— Nissan has told a federal judge a continuously variable transmission lawsuit should be dismissed because the plaintiff's arguments don't warrant a class-action lawsuit, especially concerning vehicle warranties.
Plaintiff U Can Rent LLC purchased nine 2013 Sentras, one 2013 Nissan Juke and four 2014 Nissan Jukes that allegedly suffered from continuously variable transmissions that shuddered and shook before the vehicles had 20,000 miles on the odometers.
According to the lawsuit, paying thousands of dollars for replacement transmissions does nothing because Nissan allegedly replaces the damaged transmissions with the same defective continuously variable transmissions.
The lawsuit references a Nissan extended warranty program called the "CVT Customer Satisfaction Program," but the plaintiff claims the automaker left out multiple vehicles that should have been included in the program.
The plaintiff also claims the affected vehicles routinely experienced delays in shifting, revving engines and the feeling of downshifting while driving. But complaining to Nissan dealers allegedly did no good because technicians said the transmissions were working correctly and just going through a break-in period.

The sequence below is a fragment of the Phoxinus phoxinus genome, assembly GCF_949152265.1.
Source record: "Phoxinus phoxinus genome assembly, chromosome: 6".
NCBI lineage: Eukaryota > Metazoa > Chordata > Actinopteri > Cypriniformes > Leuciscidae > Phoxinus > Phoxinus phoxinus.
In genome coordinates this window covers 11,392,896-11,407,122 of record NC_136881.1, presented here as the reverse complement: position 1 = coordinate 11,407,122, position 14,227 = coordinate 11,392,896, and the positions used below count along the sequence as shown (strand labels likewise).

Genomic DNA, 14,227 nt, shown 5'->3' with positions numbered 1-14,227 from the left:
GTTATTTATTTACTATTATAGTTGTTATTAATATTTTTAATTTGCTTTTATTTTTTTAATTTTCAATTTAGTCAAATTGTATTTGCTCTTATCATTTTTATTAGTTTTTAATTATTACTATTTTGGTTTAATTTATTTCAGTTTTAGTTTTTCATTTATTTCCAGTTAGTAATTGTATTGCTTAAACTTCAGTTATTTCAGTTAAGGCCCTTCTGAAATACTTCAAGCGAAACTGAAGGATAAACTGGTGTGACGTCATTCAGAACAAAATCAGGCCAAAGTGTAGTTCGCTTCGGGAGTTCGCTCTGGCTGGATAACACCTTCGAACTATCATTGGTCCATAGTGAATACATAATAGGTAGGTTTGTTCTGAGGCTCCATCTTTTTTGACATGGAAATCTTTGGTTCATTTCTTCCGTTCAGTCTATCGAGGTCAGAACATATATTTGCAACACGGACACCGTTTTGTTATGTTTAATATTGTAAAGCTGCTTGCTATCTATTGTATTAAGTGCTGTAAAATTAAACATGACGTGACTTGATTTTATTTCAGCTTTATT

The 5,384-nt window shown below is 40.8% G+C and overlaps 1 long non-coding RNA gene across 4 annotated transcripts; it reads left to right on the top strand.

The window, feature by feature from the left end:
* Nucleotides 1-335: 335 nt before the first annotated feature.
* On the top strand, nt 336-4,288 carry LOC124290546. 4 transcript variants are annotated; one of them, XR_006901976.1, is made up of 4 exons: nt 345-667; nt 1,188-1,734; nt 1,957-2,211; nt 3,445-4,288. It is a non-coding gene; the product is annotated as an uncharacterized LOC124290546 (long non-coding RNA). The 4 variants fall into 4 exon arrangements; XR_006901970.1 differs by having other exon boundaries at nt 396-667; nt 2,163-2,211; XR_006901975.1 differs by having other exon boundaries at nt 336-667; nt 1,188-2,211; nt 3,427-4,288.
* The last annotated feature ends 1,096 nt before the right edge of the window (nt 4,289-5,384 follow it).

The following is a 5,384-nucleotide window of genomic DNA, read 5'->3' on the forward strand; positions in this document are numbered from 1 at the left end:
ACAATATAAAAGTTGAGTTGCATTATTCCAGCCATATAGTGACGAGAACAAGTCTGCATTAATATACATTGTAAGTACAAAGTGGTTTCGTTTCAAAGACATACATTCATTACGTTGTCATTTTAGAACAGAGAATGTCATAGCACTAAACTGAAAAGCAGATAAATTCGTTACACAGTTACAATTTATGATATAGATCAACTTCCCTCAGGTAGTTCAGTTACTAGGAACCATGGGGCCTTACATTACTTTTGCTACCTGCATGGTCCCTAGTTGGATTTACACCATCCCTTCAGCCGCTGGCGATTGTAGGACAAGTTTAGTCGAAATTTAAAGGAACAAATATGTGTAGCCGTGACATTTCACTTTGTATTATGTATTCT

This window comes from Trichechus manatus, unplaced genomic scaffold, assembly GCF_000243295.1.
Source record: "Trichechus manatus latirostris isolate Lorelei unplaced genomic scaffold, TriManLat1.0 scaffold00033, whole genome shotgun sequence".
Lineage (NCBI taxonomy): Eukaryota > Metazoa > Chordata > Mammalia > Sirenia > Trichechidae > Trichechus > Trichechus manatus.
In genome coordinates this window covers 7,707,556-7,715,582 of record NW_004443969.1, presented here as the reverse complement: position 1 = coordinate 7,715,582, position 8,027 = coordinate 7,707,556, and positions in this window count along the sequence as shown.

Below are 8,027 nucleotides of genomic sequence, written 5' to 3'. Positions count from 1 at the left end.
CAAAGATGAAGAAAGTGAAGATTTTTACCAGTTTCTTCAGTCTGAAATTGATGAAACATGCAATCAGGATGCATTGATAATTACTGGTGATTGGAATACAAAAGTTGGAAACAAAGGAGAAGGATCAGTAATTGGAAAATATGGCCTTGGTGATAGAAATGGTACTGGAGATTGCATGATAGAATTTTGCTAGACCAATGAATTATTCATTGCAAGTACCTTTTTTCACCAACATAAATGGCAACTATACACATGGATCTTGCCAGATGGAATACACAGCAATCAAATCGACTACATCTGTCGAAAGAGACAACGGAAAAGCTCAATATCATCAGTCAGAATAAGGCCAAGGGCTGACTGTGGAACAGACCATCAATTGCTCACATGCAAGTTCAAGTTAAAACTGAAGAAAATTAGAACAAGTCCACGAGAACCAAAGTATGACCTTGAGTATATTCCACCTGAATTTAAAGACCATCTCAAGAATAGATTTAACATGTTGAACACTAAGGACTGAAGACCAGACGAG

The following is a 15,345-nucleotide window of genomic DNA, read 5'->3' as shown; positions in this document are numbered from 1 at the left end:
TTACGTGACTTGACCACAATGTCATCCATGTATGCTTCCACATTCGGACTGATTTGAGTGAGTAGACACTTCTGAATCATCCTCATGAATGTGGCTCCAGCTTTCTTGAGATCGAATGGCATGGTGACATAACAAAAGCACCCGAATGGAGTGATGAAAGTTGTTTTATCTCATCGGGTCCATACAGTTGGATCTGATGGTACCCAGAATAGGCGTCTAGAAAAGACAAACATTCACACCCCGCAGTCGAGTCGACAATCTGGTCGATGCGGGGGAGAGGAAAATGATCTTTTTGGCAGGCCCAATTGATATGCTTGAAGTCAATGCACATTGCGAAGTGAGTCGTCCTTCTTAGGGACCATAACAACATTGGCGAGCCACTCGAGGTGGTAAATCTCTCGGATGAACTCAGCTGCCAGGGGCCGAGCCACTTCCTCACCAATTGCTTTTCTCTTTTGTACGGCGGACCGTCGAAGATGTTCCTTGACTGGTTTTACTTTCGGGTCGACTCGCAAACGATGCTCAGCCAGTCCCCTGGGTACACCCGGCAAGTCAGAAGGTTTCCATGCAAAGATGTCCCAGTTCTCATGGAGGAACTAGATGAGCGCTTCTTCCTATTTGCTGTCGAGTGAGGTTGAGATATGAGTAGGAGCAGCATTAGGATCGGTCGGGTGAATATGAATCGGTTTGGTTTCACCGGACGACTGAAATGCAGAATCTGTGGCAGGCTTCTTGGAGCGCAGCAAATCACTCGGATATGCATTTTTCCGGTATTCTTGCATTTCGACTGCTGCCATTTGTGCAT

Because Nissan has issued numerous technical service bulletins to dealerships about drivers complaining about the continuously variable transmissions, the plaintiff says this is an admission the automaker has known about the problems for years.
According to the lawsuit, Nissan should have saved customers a lot of time and money by recalling the affected vehicles and fixing the transmissions.
While the plaintiffs claim Nissan reneged on its warranties and refused to pay for repairs to the continuously variable transmissions, the automaker told the judge that customer complaints don't allege material or workmanship violations.
According to attorneys for Nissan, the plaintiff may in fact be alleging defects in the design of the vehicles, something not covered by the warranties. In addition, vehicles past the warranty periods don't qualify for warranty coverage any longer.
Nissan further argues some plaintiffs have no basis to file claims because they purchased the vehicles outside Alabama, and claims about the transmissions are one thing, but owners can't point to specific defects in the systems.
The Nissan continuously variable transmission lawsuit was filed in the U.S. District Court for the Middle District of Alabama - U Can Rent, LLC et al., v. Nissan North America, Inc.